Brainbench perl test?

David Cantrell david at
Tue Aug 28 22:15:27 BST 2012

On 28/08/2012 21:50, Simon Wistow wrote:
> On Tue, Aug 28, 2012 at 08:41:14PM +0200, Joel Bernstein said:
>> It's a red flag of lack of clue if a prospective employer tries to use 
>> this to weed out candidates.

It's possibly a red flag that some numpty in HR is trying to show how
important they are.  If you were to just reject all companies that have
HR numpties then you'd reject lots of good employers and would miss out
on lots of interesting projects.

> I've literally had people who were "Senior" programmers (whatever that 
> means) who, when given the instructions "Given that fib(n) is equal to 
> fib(n-1) + fib(n-2) write a fib function in any language" didn't even 
> get to the 
>   sub fib {
>     my $n = shift;
>     return fib($n-1)+fib($n-2);
>   }

At $employer[-3] we had Java programmers with years of experience on
their CV come for interview, which included an open book programming
test with access to t'interweb and plenty of time, who didn't manage to
open and read a file.  It is now over a decade since I last wrote any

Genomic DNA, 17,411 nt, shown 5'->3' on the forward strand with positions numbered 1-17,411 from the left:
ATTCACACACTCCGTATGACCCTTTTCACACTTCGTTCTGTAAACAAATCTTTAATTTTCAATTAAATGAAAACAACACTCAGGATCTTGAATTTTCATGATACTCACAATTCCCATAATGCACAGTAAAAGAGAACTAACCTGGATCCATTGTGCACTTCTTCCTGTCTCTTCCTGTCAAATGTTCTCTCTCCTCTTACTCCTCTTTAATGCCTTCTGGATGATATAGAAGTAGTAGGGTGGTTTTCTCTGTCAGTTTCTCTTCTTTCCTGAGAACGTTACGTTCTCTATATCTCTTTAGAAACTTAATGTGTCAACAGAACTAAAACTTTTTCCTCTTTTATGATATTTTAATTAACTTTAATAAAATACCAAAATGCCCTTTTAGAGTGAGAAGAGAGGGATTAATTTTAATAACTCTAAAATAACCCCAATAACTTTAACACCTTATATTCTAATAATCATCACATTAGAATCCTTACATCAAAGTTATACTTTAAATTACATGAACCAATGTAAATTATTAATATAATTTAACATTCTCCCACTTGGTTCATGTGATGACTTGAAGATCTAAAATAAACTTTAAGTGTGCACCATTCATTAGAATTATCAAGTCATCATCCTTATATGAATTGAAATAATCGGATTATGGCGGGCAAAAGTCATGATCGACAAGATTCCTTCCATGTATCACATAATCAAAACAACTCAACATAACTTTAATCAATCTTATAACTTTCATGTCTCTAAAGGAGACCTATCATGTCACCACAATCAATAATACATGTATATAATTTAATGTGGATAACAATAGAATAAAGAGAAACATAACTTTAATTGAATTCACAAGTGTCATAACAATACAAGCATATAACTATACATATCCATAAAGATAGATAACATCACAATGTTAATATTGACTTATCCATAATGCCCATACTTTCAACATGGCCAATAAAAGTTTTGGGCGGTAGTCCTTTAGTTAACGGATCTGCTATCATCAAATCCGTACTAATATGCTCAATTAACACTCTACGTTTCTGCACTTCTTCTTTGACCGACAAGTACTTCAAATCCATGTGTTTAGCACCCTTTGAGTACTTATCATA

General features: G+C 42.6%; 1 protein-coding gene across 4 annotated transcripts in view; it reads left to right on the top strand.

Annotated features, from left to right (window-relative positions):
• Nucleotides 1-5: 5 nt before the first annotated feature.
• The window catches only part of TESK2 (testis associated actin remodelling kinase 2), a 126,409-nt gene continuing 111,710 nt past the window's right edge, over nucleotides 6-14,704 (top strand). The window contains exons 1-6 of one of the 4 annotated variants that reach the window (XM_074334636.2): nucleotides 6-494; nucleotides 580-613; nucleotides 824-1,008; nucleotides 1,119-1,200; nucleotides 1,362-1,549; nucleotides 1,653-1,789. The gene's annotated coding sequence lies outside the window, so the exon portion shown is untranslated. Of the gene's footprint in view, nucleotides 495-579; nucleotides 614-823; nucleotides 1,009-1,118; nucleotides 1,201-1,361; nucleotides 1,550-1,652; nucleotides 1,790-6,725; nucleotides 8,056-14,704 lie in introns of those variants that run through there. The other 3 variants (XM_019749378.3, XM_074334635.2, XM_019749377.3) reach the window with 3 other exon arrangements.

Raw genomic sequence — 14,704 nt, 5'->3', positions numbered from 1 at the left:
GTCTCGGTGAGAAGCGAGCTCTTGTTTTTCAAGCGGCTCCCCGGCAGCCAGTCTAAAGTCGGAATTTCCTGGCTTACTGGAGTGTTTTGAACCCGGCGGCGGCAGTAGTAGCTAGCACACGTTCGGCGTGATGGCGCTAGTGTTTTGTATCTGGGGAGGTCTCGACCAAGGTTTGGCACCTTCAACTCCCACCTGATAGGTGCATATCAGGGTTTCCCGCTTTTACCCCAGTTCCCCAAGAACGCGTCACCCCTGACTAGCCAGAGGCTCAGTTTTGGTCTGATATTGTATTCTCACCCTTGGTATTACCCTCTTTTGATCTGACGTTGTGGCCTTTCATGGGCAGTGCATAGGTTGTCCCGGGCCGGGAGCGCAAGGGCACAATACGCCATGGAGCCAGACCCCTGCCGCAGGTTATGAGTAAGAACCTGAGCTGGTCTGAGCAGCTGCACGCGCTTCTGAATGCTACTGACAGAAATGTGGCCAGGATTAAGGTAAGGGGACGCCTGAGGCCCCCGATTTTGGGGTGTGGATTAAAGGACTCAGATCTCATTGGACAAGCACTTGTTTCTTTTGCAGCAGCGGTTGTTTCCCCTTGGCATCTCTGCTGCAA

Java and I can't remember how to do it.  But it took me *15 seconds* to
find sample code online.

For perl hiring, we had what I think was a great test.  And now that
they no longer exist, I can tell you what it was!

* write a HTML pretty printer that will take an HTML document and
  format it all nicely indented.  It should gracefully handle malformed
  input documents, eg missing end tags, badly nested tags etc.
* for bonus points, have it apply [list of transformations] if requested
  via command line arguments

because of the, umm, creatively fucked-up world that is HTML, this is
very much an open-ended problem, and you can see how good someone is
simply by how far they get.

We would, of course, then go through candidates' code with them, talking
about how they might improve it given more time, what other approaches
they considered and so on.  Apparently my solution fucked with peoples'
heads.  I blame MJD, because IIRC I'd just recently inhaled HOP.

David Cantrell | Minister for Arbitrary Justice

  Longum iter est per praecepta, breve et efficax per exempla.

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